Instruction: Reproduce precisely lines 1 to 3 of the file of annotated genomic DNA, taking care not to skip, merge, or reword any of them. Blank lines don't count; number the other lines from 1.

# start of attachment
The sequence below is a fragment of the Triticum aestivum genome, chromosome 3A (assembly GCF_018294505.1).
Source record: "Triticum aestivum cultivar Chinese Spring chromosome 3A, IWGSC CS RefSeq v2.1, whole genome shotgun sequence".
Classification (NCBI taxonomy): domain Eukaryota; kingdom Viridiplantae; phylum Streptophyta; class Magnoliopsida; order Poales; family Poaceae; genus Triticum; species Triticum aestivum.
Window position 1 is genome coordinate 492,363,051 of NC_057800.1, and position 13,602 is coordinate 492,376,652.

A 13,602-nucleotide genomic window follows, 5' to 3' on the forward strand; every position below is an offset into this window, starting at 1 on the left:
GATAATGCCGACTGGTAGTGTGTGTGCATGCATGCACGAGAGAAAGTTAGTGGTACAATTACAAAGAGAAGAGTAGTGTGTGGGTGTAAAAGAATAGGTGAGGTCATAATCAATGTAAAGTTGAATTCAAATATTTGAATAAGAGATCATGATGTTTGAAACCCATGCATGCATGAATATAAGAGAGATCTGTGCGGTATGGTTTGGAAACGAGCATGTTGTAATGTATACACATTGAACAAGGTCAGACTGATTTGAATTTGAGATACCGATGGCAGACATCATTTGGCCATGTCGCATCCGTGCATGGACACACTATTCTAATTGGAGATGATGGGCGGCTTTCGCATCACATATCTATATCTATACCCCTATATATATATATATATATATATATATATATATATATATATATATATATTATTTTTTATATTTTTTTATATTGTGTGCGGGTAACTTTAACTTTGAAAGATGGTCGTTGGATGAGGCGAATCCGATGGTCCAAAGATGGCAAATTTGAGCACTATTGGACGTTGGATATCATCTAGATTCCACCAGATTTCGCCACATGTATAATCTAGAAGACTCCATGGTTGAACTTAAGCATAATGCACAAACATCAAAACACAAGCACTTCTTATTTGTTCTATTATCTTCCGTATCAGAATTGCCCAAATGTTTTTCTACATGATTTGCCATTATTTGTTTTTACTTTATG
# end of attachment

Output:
The sequence below is a fragment of the Triticum aestivum genome, chromosome 3A (assembly GCF_018294505.1).
Source record: "Triticum aestivum cultivar Chinese Spring chromosome 3A, IWGSC CS RefSeq v2.1, whole genome shotgun sequence".
Classification (NCBI taxonomy): domain Eukaryota; kingdom Viridiplantae; phylum Streptophyta; class Magnoliopsida; order Poales; family Poaceae; genus Triticum; species Triticum aestivum.